Don't be surprised next time you're in a hospital if you see a robot rolling through the corridors on its own.
Bedford-based iRobot's new Remote Presence VITA, or RP-VITA, will allow doctors and patients who are not in the same locale to connect remotely, with the robot possessing the ability to navigate the halls of a hospital on its own.
RP-VITA "maps its own environment and uses an array of sophisticated sensors to autonomously move about a busy space without interfering with people or other objects," according to a press release from iRobot.
iRobot received approval from the Food and Drug Administration for the RP-VITA, making it the first remote presence robot which can navigate autonomously, according to a recent report by the Boston Herald.
According to Director of Product Management for iRobot’s Remote Presence Business Unit, Marcio Macedo, the RP-VITA maps its own environment and then allows doctors located remotely to select their patient's name, prompting the robot to navigate to the correct room of the hospital autonomously.
The capability for autonomous navigation is what makes the RP-VITA the first of it's kind, according to Macedo.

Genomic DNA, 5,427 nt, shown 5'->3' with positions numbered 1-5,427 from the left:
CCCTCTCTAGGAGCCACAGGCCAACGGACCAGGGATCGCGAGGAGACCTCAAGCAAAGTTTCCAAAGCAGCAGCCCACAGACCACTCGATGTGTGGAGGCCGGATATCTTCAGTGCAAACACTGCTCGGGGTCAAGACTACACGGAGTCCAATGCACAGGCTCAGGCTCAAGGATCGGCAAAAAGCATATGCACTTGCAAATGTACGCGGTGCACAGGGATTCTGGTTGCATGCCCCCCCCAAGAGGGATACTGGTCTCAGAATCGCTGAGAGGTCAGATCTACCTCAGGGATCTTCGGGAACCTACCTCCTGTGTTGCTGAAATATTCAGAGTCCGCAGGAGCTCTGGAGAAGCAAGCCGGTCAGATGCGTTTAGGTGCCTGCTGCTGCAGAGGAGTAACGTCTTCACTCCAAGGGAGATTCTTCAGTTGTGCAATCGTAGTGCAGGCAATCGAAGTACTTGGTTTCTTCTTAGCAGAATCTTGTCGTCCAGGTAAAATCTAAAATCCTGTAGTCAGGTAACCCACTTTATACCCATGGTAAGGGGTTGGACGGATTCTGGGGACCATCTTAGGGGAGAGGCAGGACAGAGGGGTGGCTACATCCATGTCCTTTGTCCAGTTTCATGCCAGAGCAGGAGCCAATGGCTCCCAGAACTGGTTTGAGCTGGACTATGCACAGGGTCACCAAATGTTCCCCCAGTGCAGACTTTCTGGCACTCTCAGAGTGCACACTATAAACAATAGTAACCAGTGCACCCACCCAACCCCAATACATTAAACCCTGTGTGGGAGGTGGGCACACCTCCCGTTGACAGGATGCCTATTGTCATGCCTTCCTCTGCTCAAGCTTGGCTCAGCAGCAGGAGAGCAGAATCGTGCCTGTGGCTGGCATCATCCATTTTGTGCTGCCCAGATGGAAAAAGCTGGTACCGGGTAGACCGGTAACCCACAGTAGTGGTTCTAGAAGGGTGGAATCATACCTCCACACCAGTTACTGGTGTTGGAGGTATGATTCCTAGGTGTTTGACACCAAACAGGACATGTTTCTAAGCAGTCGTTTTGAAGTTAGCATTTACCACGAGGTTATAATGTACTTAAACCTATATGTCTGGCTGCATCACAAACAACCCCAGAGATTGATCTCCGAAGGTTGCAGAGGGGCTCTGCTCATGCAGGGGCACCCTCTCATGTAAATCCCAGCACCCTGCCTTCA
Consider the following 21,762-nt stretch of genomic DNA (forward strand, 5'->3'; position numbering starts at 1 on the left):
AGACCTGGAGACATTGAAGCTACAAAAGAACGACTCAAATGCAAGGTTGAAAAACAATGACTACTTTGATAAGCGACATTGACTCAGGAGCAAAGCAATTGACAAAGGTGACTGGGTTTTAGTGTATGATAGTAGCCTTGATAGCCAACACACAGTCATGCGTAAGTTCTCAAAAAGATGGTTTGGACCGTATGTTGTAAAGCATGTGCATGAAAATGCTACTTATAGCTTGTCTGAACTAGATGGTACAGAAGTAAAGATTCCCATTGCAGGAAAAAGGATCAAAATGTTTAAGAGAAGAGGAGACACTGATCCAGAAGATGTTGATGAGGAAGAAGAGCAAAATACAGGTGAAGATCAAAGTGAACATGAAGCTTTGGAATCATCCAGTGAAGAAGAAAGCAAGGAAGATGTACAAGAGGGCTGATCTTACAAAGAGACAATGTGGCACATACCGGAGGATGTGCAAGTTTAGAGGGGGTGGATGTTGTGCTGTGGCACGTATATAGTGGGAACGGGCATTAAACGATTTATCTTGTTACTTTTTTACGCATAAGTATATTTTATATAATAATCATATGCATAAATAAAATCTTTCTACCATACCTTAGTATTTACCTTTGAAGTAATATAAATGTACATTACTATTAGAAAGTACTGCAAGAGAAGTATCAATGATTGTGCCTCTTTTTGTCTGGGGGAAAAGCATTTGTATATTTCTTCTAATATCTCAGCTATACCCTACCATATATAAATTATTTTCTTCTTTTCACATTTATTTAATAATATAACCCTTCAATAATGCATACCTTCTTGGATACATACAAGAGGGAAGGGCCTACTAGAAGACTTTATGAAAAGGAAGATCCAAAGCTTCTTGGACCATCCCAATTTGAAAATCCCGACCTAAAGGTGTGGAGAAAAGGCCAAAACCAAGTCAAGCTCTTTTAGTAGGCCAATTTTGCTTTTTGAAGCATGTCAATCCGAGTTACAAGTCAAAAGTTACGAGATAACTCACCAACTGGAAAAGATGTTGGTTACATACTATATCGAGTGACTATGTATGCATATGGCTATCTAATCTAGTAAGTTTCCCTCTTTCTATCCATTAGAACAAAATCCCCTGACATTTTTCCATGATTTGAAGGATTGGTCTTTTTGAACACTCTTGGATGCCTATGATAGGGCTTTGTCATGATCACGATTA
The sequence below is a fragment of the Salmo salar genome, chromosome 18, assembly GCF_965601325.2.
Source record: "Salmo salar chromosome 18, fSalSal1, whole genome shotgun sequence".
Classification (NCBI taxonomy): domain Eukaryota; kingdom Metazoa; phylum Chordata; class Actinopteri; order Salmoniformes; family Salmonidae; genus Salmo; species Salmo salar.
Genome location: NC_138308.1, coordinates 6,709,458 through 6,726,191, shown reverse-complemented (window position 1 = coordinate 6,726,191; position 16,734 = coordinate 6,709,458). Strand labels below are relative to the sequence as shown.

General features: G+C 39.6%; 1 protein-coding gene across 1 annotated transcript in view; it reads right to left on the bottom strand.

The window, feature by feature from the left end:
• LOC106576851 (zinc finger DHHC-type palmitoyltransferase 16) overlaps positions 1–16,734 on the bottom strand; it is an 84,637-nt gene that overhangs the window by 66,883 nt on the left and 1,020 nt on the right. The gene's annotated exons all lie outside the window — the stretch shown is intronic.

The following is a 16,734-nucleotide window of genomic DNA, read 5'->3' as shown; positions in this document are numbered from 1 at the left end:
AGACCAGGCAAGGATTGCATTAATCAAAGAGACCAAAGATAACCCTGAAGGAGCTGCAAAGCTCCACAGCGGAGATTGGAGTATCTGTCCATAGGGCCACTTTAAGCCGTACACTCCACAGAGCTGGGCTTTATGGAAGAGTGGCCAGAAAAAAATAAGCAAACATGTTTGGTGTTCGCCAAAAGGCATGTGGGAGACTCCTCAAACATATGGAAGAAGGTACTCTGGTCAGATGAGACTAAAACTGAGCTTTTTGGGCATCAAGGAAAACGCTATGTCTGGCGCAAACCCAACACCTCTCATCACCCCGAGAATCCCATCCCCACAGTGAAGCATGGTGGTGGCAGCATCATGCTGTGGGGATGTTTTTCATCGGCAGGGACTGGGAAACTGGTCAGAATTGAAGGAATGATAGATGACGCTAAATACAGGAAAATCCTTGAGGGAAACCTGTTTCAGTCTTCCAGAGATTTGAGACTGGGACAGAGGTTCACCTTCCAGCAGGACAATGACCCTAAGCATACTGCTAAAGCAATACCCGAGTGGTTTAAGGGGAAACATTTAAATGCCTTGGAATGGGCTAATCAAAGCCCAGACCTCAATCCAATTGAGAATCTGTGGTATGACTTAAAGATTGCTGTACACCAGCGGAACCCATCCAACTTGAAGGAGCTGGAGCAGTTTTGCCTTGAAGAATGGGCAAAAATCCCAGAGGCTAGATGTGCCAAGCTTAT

"The contrast with the previous generations is where the doctor would drive a robot around the hospital using a remote control," Macedo said.Looking for updates on what's happening in Bedford business news? Subscribe to our newsletter, and follow us on Twitter and Facebook.
Instead of worrying about piloting the robot, the autonomous navigation feature allows doctors to focus more of their time and energy on preparing for the consultation.
"Autonomous navigation gives the ability to the doctor to be much more efficient," Macedo said. "The doctor can prepare for consultation, look at the patient's record and more while the robot navigates itself."
The RP-VITA allows doctors not only to interact with patients remotely, but also with other doctors who might be working with the patient, according to Macedo.
"The core benefit is to allow doctors to be at a patient's bedside remotely," Macedo said. "A doctor can go visit a patient and also interact with the patient's family and other doctors and experts that might be there."
For doctors not at a patient's bedside, the RP-VITA allows access to key information such as patient vital signs, lab reports and patient history, according to Macedo.
A key benefit the RP-VITA provides to both doctors and patients is when a patient's condition calls for care by a specialist, such as stroke victims.
"If a stroke victim arrives in an emergency room and needs specialized care from a stroke doctor, the RP-VITA can connect the patient with a stroke doctor from another hospital," Macedo said.
Macedo said patients also often prefer to keep the same doctor even if they are moved to a different hospital or their doctor isn't always working out of the hospital they are staying in.
"With RP-VITA patients can have follow ups with the same doctor that did their surgery even if he isn't based out of their hospital," Macedo said.